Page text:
Markets are overestimating the possibility the 2020 election results will be delayed, according to Goldman Sachs Group.

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Concerns regarding a flood of mail-in ballots overwhelming the system and taking days or weeks to count have caused investors to price in outsized volatility lasting up until the Jan. 20, 2020 inauguration.

But a delayed outcome is just a “tail risk” with a low probability of occurring as vote counting rules vary significantly by state and should give markets enough information to be able to determine a likely winner, according to Michael Cahill and Alec Philips, analysts at Goldman Sachs.

“In other words, the S&P can trade the likely outcome, even if the AP does not call the race,” they wrote.

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Investors worried the election winner won’t be known for weeks or months, possibly right up until Inauguration Day, have driven up the cost of hedges against such an outcome.

Monthly pricing for volatility contracts in S&P 500 futures typically trade with a spread of a tenth or a quarter of a so-called vol point from one contract to the next. Last week, however, there was a spread of six points between September and November, climbing from 17.5 to 23.5. It was up to 24 for January.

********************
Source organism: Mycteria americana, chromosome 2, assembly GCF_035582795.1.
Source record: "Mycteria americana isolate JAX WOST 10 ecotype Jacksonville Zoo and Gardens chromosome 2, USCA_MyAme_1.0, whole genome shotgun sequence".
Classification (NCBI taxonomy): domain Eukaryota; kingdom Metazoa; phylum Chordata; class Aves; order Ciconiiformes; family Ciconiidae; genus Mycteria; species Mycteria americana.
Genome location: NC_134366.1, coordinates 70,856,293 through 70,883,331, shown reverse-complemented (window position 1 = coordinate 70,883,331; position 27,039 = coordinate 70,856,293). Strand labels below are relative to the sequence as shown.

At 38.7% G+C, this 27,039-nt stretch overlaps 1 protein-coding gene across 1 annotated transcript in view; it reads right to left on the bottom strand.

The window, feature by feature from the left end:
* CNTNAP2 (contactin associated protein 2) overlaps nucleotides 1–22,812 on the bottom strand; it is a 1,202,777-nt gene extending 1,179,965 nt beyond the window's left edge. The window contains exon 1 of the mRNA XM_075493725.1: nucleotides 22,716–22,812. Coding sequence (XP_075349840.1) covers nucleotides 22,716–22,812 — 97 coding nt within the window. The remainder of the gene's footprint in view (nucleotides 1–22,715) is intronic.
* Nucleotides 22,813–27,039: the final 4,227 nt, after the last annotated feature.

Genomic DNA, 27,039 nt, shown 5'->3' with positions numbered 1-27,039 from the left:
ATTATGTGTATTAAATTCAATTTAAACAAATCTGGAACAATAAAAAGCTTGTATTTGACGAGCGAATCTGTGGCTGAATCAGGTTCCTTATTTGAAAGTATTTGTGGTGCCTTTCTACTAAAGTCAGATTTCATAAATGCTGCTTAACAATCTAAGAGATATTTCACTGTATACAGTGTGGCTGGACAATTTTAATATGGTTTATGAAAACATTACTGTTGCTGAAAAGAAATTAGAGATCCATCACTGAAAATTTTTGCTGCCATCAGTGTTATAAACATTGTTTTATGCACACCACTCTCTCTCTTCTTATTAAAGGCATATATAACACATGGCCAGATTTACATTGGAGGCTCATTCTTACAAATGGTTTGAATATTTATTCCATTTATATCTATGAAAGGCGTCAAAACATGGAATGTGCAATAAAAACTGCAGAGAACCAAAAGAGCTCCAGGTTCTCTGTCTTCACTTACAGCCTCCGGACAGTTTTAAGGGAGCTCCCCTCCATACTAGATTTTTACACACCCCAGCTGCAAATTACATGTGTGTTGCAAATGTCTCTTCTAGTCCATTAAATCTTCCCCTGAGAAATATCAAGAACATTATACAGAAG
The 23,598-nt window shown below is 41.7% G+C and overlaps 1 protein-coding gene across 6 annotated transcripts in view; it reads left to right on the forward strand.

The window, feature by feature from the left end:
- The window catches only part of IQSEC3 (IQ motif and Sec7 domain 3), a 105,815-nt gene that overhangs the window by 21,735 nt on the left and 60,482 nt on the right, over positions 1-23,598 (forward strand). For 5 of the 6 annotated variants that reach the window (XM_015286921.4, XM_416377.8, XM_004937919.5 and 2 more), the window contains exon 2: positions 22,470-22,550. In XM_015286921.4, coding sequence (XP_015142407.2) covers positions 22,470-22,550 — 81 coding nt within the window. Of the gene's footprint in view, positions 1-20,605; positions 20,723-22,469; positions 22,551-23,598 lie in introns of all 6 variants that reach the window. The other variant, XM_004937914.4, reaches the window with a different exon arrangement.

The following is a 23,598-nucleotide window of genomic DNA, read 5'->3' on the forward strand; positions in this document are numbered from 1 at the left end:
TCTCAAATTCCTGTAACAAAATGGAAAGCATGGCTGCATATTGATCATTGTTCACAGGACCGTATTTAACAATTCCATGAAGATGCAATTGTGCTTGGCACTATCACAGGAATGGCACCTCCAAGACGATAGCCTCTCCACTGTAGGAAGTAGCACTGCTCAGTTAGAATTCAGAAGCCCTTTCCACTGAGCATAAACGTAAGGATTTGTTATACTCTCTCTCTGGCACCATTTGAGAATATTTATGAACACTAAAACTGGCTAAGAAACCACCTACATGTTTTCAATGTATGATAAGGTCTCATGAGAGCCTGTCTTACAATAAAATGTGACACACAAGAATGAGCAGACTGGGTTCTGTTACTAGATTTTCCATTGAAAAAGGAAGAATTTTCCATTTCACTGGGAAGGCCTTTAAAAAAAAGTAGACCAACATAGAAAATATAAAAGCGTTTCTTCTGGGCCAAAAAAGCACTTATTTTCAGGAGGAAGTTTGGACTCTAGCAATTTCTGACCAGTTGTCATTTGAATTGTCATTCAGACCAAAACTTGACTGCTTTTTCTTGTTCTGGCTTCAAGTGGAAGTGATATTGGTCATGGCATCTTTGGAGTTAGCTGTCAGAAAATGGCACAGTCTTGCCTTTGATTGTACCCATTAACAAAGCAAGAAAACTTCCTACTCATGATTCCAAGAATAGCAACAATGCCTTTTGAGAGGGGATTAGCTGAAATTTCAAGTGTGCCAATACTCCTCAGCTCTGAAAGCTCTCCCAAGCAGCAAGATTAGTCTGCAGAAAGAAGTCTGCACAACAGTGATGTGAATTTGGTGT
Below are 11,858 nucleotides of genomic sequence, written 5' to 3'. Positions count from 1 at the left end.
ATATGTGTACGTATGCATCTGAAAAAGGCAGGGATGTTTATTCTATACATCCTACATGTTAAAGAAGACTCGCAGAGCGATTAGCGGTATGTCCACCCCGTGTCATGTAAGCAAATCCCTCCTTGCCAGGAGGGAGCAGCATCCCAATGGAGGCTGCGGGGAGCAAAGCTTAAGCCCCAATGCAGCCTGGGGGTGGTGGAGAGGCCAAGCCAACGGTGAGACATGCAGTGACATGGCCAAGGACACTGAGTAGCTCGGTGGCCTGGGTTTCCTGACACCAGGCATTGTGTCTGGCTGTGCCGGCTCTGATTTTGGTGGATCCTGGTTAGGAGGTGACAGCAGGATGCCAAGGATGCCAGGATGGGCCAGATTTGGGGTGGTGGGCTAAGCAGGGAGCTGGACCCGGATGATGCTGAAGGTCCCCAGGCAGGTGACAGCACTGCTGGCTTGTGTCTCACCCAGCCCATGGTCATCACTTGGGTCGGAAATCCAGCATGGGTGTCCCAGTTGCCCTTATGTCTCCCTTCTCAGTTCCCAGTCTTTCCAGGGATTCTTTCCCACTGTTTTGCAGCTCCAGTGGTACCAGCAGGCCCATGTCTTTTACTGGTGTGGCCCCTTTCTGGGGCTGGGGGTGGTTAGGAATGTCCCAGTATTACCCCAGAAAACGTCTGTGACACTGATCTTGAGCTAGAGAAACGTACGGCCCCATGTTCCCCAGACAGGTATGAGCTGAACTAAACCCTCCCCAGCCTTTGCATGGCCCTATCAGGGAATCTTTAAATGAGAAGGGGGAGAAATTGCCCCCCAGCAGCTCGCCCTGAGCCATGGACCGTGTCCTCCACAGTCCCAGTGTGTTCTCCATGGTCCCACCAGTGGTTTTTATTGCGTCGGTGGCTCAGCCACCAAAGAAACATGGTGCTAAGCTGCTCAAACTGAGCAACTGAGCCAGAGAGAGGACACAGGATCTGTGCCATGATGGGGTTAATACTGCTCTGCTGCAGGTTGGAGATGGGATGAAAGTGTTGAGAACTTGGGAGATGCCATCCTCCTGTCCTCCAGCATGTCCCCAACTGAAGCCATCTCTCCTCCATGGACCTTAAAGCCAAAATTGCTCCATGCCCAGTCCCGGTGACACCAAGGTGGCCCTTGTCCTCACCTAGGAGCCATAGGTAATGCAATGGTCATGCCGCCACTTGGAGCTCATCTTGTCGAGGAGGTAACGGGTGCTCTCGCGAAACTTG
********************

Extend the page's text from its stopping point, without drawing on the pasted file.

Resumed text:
Similar outsized pricing has occurred in the U.S. Treasury market, where volatility is six times higher than normal. Ahead of the 2016 election it was three times its usual level and double the norm before the 2012 and 2008 votes.

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"A lot of surprises are kind of built into these volatility levels around the election," Anthony Saliba, CEO of the Chicago-based Matrix Execution Group, an executing broker-dealer that specializes in options and equities, told FOX Business last week.

Like the Goldman Sachs analysts, Saliba believes it’s possible we know the winner on election night.

Such an outcome would “take the air out of volatility,” he said.

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While Goldman believes markets should have an indication of a winner on election night, or shortly thereafter, the firm warns there are a few caveats to its analysts.

A number of states are trying to change the rules in regards to how long ballots received after Election Day can be counted. Others, including battlegrounds Michigan and Pennsylvania, are making efforts to begin the ballot-counting process sooner.

Additionally, even if a winner of the presidential election is known, Cahill and Philips said it may be more difficult to determine the winners of Senate races.

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Legal challenges in states are a “fairly small tail risk,” according to the analysts, as they would require a small margin of victory within both the Electoral College and the specific state.

While we recognize that an especially uncertain election outcome could have a significant impact on risk sentiment, we think this outcome is less likely than current market pricing – and client conversations – seem to imply,” they wrote.

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